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Daryl Lindsay

darylThe sixth son and ninth child of Robert and Jane Lindsay, Ernest Daryl, born on 31 December 1889, joined the Ballarat branch of the English, Scottish and Australian Bank as a junior clerk at 17. About a year later Daryl became a jackeroo. He worked for two years at Yeranbah on the Narran River, south Queensland, and took part in overlanding 9000 Shorthorns from Hebel to Camooweal. Then he put in another two years at Kulki near Argoon, before becoming an overseer first at Ercildoune, then at Trawalla near Ballarat.

Daryl enlisted as a driver in the Australian Army Service Corps, served in France for almost two years and became batman to his brother-in-law Will Dyson who encouraged him to make drawings of trench life and portraits of diggers. On leave in London in 1918 his talent in drawing was noticed and he was posted with the rank of honorary lieutenant to the Australian section for wounds to the face and jaw at Queen Mary's Hospital, Sidcup, Kent. Here he met Henry Tonks, head of the Slade School of Fine Art, at whose suggestion he was given one day a week to study drawing at the Slade, his task at Sidcup being to make medical diagrams for facial surgery. Tonks and Lindsay became lifelong friends and his taste in art was largely fashioned around the work of the artists of the New English Art Club, such as Walter Sickert and Wilson Steer, and patient study of the English water-colour tradition. 

Back in Melbourne in June 1919 Lindsay held an exhibition of war sketches at the Decoration Art Gallery in August. He joined Dillon's Sun Art studios and designed posters for Robur tea and Swallow & Ariell puddings, and illustrations for Pals magazine. Sun Art studios published his Digger Book (1919). About 1920 he obtained a commission from the directors of the Mount Morgan Gold Mining Co. Ltd, Queensland, to make a series of drawings and water-colours of the mine. In 1921 he returned to London for further study, taking with him a letter of introduction from Sir Baldwin Spencer to Frank Rinder, adviser to the Felton bequest committee. In London Lindsay haunted the art museums and art auction houses, laying the foundation of knowledge of the art market and connoisseurship that was to serve him so well later. Rinder introduced him to men of influence in London's art world such as Harold Wright of Colnaghi's, D. W. Cameron, Sir Charles Holmes, and (Sir) George Clausen, a former Felton adviser. 

In London he married Joan à Beckett, writer and daughter of Theyre à Beckett Weigall, barrister, at the Marylebone Registry Office on 14 February 1922. On returning to Melbourne they lived at St Kilda and Toorak before making a permanent home at Mulberry Hill, Baxter. Lindsay continued to work with Dillon but developed his landscape painting, sketching often in company with George Bell. In June 1924 the Fine Arts Society Gallery, Melbourne, held an exhibition of the water-colour drawings of Joan and Daryl Lindsay, and in July 1928 a second exhibition of his water-colours.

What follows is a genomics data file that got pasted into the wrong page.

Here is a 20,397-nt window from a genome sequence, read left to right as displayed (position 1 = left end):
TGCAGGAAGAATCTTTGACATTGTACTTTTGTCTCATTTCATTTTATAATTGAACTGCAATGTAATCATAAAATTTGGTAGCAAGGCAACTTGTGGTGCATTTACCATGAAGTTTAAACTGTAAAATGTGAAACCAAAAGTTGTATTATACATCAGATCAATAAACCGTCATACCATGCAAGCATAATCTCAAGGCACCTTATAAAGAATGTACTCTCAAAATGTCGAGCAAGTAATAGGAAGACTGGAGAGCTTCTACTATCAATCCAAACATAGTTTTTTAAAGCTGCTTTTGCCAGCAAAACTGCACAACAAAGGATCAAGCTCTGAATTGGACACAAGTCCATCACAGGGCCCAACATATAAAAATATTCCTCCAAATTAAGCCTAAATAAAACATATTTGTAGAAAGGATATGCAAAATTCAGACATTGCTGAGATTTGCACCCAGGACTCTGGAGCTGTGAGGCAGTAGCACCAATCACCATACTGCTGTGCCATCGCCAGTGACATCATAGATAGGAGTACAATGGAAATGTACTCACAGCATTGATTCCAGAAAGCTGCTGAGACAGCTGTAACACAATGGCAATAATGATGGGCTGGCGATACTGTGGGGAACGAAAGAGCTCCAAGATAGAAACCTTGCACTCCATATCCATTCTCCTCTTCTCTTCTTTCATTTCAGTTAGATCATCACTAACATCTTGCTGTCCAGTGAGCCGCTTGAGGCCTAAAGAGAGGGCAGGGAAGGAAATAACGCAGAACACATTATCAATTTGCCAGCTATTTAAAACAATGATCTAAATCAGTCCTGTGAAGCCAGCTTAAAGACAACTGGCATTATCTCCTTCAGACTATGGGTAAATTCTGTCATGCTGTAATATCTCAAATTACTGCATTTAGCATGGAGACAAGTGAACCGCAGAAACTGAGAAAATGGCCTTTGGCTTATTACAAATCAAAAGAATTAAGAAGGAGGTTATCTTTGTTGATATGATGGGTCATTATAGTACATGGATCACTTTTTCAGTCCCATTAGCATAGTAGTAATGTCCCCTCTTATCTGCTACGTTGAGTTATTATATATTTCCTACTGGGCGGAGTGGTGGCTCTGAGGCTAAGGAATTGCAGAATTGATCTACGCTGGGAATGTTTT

In 1930 the Lindsays returned to Europe and Daryl held an exhibition of water-colour paintings at Colnaghi's. During a visit to Ireland he painted hunters, then landscapes on the Norfolk Broads with Sir Alison Russell before returning to Australia. In June 1931 the Fine Arts Society Gallery held an exhibition of his oil paintings, and in August Art in Australia published a Daryl Lindsay number. It well reveals the style and range of interests from which his art never departed, clear and well-structured but unambitious water-colours of picturesque landscapes, and oil paintings in similar vein reminiscent of the late style of Gruner. 

In the late 1930s Lindsay became a close friend of Sir Keith Murdoch and encouraged him to collect and take an active interest in art. In 1937 Lindsay and his wife again visited Europe, travelling widely on the Continent. In London he bought pictures for Murdoch, made drawings of the de Basil ballet, and was elected an associate of the Royal Society of Painters in Water Colours. In 1939, on Murdoch's advice, he applied for and was appointed keeper of the prints, National Gallery of Victoria. He was appointed director in 1941. 

Under Lindsay the gallery broadened its appeal to the general public, abandoned its traditional hostility to modern art, and made notable acquisitions both of old masters and contemporary work. With Murdoch's assistance he took steps to establish the National Gallery Society of Victoria in 1947. He visited America under the auspices of the Carnegie Corporation of New York in 1952. Lindsay retired as director in December 1956 and was knighted for his services to Australian art next year. In 1960 he returned to the Northern Territory, camping with cattlemen while sketching and painting. The Legend Press later published a portfolio of reproductions of his paintings entitled 'A tribute to the men and horses of the Northern Territory'. Lindsay was a member of the Commonwealth Art Advisory Board in 1953-73 (chairman 1960-69) and founding president of the Victorian branch of the National Trust of Australia. In 1964 a book of essays was published to commemorate his services to the National Gallery of Victoria, entitled In Honour of Daryl Lindsay. He published an autobiography, The Leafy Tree, in 1965. 

Survived by his wife (d.1984), Lindsay died on 25 December 1976 at Mornington and was cremated. His portrait by George Bell is at Mulberry Hill, which was left to the National Trust.


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